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September 19, 2014     Post-Gazette
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September 19, 2014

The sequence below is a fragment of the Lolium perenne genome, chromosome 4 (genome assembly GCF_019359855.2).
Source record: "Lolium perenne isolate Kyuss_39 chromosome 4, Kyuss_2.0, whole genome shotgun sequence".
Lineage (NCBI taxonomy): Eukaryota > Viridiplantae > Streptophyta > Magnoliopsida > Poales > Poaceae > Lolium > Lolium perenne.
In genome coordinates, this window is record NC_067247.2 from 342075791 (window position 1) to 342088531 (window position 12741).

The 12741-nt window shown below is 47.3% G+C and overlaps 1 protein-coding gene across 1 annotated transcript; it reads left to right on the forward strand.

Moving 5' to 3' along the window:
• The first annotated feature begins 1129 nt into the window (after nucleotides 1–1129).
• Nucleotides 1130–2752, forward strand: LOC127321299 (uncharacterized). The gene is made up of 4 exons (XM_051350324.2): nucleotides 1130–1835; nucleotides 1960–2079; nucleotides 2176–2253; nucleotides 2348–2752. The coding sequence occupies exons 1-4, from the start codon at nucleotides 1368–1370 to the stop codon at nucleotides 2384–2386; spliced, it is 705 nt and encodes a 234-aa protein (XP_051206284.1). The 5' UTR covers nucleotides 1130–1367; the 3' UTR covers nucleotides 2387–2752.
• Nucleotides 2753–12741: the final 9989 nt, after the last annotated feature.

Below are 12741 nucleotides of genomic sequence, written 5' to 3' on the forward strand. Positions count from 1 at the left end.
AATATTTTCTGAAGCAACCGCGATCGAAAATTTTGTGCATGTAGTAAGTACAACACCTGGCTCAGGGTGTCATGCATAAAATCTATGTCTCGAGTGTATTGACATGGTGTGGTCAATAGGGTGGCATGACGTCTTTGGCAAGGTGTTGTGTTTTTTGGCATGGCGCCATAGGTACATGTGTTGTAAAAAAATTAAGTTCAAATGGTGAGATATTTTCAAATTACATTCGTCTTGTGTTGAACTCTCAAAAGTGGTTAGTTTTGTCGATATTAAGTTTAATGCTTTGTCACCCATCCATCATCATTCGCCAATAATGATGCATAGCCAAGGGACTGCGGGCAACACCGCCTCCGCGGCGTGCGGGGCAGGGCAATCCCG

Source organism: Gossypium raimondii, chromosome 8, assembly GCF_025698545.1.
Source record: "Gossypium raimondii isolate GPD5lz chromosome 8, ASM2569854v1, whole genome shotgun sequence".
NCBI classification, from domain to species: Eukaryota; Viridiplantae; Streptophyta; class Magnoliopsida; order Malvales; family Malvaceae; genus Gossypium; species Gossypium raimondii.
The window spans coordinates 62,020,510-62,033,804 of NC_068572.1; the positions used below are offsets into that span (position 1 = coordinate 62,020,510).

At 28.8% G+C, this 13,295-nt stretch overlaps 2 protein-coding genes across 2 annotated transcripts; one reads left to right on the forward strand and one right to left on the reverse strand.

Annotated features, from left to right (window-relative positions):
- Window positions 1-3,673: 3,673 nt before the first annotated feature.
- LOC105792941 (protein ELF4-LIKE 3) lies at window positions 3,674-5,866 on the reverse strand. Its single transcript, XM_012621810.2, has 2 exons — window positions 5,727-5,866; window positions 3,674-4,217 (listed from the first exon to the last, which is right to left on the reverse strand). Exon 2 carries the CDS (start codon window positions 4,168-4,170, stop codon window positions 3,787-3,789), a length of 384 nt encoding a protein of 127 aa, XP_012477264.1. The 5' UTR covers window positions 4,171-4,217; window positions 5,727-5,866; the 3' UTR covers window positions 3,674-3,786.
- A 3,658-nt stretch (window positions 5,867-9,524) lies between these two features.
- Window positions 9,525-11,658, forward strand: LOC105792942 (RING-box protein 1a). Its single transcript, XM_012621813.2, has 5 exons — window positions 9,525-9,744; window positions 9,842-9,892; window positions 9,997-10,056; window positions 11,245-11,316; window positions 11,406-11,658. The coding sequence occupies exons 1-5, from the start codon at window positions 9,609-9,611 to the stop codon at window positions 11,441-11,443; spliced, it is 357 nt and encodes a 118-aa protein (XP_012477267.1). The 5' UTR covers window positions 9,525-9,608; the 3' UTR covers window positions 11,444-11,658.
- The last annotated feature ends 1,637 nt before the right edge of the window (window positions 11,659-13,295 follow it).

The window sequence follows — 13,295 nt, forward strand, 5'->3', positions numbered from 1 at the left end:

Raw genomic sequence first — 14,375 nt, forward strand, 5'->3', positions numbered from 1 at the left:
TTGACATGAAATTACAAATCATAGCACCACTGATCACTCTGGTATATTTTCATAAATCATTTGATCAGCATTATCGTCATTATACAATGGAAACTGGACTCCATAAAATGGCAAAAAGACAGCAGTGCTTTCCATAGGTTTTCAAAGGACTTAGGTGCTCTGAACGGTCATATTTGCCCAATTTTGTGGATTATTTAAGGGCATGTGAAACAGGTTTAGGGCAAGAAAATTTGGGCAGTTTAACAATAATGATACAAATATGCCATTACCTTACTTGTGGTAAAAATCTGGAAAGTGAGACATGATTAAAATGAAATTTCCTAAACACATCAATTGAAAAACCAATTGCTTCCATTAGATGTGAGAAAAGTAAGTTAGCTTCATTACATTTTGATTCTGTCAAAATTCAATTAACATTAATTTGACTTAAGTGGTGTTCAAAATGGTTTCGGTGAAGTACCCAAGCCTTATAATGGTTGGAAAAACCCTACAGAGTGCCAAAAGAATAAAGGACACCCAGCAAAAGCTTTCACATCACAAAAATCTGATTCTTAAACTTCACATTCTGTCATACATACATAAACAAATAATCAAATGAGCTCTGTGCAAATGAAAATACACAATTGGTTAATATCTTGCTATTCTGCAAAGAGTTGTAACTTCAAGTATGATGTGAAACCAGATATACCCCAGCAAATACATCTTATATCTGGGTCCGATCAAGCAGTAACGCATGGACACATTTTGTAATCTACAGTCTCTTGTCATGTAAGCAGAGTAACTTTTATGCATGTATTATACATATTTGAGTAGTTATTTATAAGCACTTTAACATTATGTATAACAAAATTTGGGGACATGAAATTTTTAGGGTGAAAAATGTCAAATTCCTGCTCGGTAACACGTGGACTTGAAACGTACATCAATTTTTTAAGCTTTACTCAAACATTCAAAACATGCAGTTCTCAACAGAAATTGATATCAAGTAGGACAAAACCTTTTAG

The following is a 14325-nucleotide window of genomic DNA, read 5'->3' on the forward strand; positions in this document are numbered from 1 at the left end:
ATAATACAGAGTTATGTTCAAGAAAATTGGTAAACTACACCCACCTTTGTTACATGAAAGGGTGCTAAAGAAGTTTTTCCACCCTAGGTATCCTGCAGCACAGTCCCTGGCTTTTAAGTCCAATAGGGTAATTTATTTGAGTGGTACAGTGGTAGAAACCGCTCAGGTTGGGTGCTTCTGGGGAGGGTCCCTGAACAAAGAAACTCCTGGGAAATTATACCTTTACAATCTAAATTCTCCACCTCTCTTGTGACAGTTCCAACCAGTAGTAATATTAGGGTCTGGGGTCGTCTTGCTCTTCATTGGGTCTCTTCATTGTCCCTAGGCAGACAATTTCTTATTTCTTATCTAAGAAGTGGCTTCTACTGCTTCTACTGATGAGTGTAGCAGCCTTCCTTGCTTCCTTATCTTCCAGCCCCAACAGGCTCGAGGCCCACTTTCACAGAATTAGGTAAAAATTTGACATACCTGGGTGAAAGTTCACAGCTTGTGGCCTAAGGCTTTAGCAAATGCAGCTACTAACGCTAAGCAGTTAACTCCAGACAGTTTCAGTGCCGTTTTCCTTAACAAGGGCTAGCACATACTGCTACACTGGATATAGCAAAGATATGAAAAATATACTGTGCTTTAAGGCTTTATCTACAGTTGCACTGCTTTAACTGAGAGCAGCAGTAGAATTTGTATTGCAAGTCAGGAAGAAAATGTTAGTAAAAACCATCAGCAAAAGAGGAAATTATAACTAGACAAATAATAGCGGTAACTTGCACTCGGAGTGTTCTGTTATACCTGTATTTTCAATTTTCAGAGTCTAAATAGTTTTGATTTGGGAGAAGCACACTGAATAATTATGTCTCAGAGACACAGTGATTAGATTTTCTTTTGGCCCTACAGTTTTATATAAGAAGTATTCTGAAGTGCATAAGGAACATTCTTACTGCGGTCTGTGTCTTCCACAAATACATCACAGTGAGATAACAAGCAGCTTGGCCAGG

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Page 12 POST-GAZETTE, SEPTEMBER 19, 2014 2 Owned and operated by Pamela Donnaruma, Publisher, Post-Gazette Memories of City Spa Days by Sal Giarratani The City Spa Cafeteria has become a convenience store. (Photo by Sal Giarratani) As a kid growing up along the sometimes mean streets of Harrison Avenue in Boston's South End back in the '50s and '60s before the urban gentry began gentrifying the area back in the days when being "gay" was not a way of life, my life was my neighborhood and my neighborhood was my world. It sustained me, and it nurtured me. It could be my best bud or my worst enemy. Unlike places like Southie, Charlestown or East Boston where I reside today, it was dif- ficult to know exactly where one neighbor- hood stopped and another began. As kids, we all thought it was the wide Massachusetts Avenue that was the DMZ between the South End and lower Roxbury. The even-sided num- bers of Mass. Avenue was the South End and the odd side of the avenue was lower Roxbury The South End side, I knew well orbited around the old Boston City Hospital near Worcester Square and I lived with my family for years on East Springfield Street. The lower Roxbury side, I too knew well, having lived in St. Philip's Parish. That neighbor- hood revolved around the Green Shoe Factory and Blanchard's Liquors. My brother Domenic and I both worked at the City Spa. Here is my brother standing by his 1970 Plymouth Fury getting ready to go into work. (Photo by Sal Giarratani) My South End resembled the United Nations, but St. Philip's in lower Roxbury re- minded me of the Trinity. One neighborhood with three parts. One part, Irish-American, one part Italian-American and one part African-American. We called that a fully in- tegrated neighborhood back then. Each on the surface looked alike yet remained quite different. If you know what I'm saying, you know what I mean. All of us lived to struggle that was our shared life. The only vacations we took were to the Franklin Park Zoo, Revere Beach or simply downtown on the Boston Common. When it came to where we got jobs, most folks either worked at City Hospital stitching pa- tients or at the Green Shoe, stitching shoes. - My first ever job was as a paperboy with my brother hawking the Globe. Traveler and Record American at Boston City Hospital for a guy named Blondie who didn't have blond hair anymore. Then, for me, it was onto the Green Shoe for six long months of endless packing of shoes into binds. American kids don't have to worry about packing shoes anymore since all those jobs ended up in China today. I laugh today thinking that all us kids would always meet up at the same places like the Accident Floor at City Hospital, or Sam's Spa on Harrison Ave., on the odd side of Mass Avenue or at the City Spa in Worcester Square. Other times, we all might grab a great pastrami on a bulkie roll with fries for a 81.25 at Bernstein's where the cabbies and hospi- tal workers often drank their lunches. During WWII, my mother worked the counter at the City Spa Cafeteria with an- other gal named Kay. The owners were Alba- nians immigrated to the South End decades before. In the late '60s and into the '70s while attending college, I worked the counter with that same gal who worked years earlier with my mom. Years after my City Spa days, I once com- mented that the place could have been the TV sitcom "Cheers" because the cast of char- acters who worked there and those that patronized the place were all one-of-a-kind characters that sadly included me too. There were brothers Tommy and Richie Ella, sometimes easy to work with and some- times pains in the *&#^%. Tommy was the business brain and Richie helped on week- ends and was back then a young college pro- fessor. My brother Dominic and I worked together there for a while too. Then there was Bill who ran the place weeknights from Monday to Friday. I often worked with him too. There was Gregory who worked the day shift during the week. He was smooth and dressed well to the point lots of customers thought he was the owner. Finally, there was Kay, who worked with my mother 25 years earlier. She told me she remembered working with my mother on the morning of December 7, 1941 when Pearl Harbor was bombed. I can't remember the names of the cooks in the kitchen, they weren't too friendly but they sure could cook. The customers we served were even cra- zier than us. Many of them were doctors in long white coats wearing bowties, There were the nurses, orderlies like my father and housekeeping folk. Lots of out-patients would come in before or after appointments. When hospital construction began across the street, we got a slew of hard hats plenty hungry. We had several regulars like the midget bookie, the two ladies of the evening, mother and daughter, and a large female cabbie. I got to see the whole world from behind the counter of this cafeteria and loved every moment of every day. At the noon rush, I learned how to be quick too. Waiting on one, two, three or more customers at once. No computers back then and we rarely made mistakes. Partly, because we were good and partly because we didn't want to get yelled at by Tommy the boss. He once told me that yelling at me was becoming a full time job and then he kinda laughed. To make this point, one day a customer ordered a tea to go. I gave it to him with one simple item missing. He returned within 10 minutes complaining there was no tea bag in his cup. Tommy yelled at me, no surprise there, huh? I also got yelled at by the cooks too. At lunch when it was really busy, I would use the microphone to call in my orders and often the cooks who were Albanian or Greek would yell some profanity at me in either of those languages of which, while unfamiliar, I knew weren't good words. For example, "One meat loaf dinner with baked and peas" and the cook would reply "&^%#@*!" My favorite customers came in every afternoon about 2:00 pm. They were young student nurses and very pretty at that. I was young about 20-something years old. When these girls wanted ice cream cones, I would add extra ice cream by instinct. One day, Tommy caught me and you guessed it, I got yelled at again. After that, my head was turn- ing everywhere looking for Tommy when those cute nurses came in the cafeteria. I am not 20-something anymore and the City Spa is long gone. Actually it is a conve- nience store today. Those young nurses are probably retired today. As for those ladies of the night in their special booth, they've been replaced by today's ladies of the night. The bookie is gone too along with the pay phone. I enjoyed my younger days at the City Spa, the folks I worked with and those I waited on are all history now. But it also still lives inside my memories of those long ago, far more innocent days. It was another time and place. Gone but never forgotten. None of us knew how good we had it. The City Spa still stands in a comer of my mind as does Worcester Square and those great pastrami sandwiches with fries. It's all in my head, as long as I keep those memo- ries alive, they live forever. Hey, I even miss Tommy yelling at me, ah, no I don't! Parla Come Mangi! You Eat!) : ix a~andra Samb~i } Benvenutil This week's pasta dish was named after Sicilian composer Vincenzo BeUini's 19~h century opera "Norma." The most famous aria from "Norma," "Casta diva" is a leading ex- ample of the Italian bel canto genre and is most notably known through the performances of soprano Maria Callas. "Pasta alla Norma" is a staple dish of Catania, the city of Bellini's birth at the foot of Mount Etna along the Ionian Sea. More recently, "Pasta alla Norma" received an honorable mention in Andrea Camilleri's "Commissario Montalbano" series of books-wherein Sicily's people and rich cultural heritage are vividly brought to life. In this simple but delicious pasta dish, a generous dust- ing of ricotta salata (salted, aged ricotta) gives the eggplants an added dimension. Pasta alia Norma (serves four) 2 pounds fresh tomatoes for sauce 1 pound macaroni 2 round light colored Italian eggplants or 2 medium purple eggplants 1 bunch of fresh basil 1 garlic clove 1 tsp sugar grated salted ricotta to taste frying oil extra virgin olive oil salt and pepper to taste Preparation: Wash the eggplants, dice them, mix with a generous handful of salt and leave on a plate for about 45 minutes to drain off their bitterish liquid. In a saucepan combine the garlic with some olive oil, add the fresh diced tomatoes, basil, salt and sugar. When the tomato has soft- ened, strain out the skins and put the sauce aside for later. Rinse the eggplants, squeeze them well and pat them dry with paper towel, then deep fry them in the oil. Place the fried pieces on paper towel to drain. Cook the macaroni in salted boiling water until al dente, drain and toss in a pan with the tomato sauce and the fried eggplants. Serve with a generous dusting of salted ricotta. Buon appetito! Pasta alia Norma (serve quattro) 1 kg di pomodori da sugofreschi e maturi 500 g di maccheroni 2 melanzane ton de chiare oppure 2 viola medie I mazzetto di basilico fresco 1 spicchio d'aglio 1 cucchiaino di zucchero ricotta salata grattugiata a piacere olio per friggere olio extra vergine di Oliva sale e pepe q.b. Preparazione: Lava bene le melanzane, tagliale a cubetti, mescolale con una manciata di sale e disponile su un piatto per circa 45 minuti in modo che perdano un po' del liquido amaro. In una padella fai soffriggere leggermente olio ed aglio, versaci i pomodori acubetti, Io zucchero ed il basilico. Aggiusta di sale. Quando il pomodoro sara' appassito, togli il sugo dal fuoco, passalo al setaccio e tienilo da parte. Sciaqua le melanzane, strizzale bene, asciugale con della carta assorbente, friggile in abbondante olio e mettile a scolare su altra carta assorbente. Cuoci i maccheroni al dente in acqua leggermente salata, scolali e falli saltare in padella con il sugo e le melanzane fritte. Servi con della ricotta salata grattugiata. Buon appetito! If you would like to cook with me go to www Alessandra Sambiase is an elementary and middle school Italian language teacher in the Catholic school system and in the North End. She is also a cooking instructor and founder of "Parla come mangi!" (speak as you eat!) cooking classes, where the passion for the Italian language meets the love for the Italian food. N 5 PRINCE STREET* NORTH END * BOSTON, MA 02113 Quality Printing for all your Commercial and Personal Needs Stationery * Business Cards Menus * Flyers Program Books * Wedding and Party Invitations Announcements Business Forms and Documents COMPETITIVE PRICES ---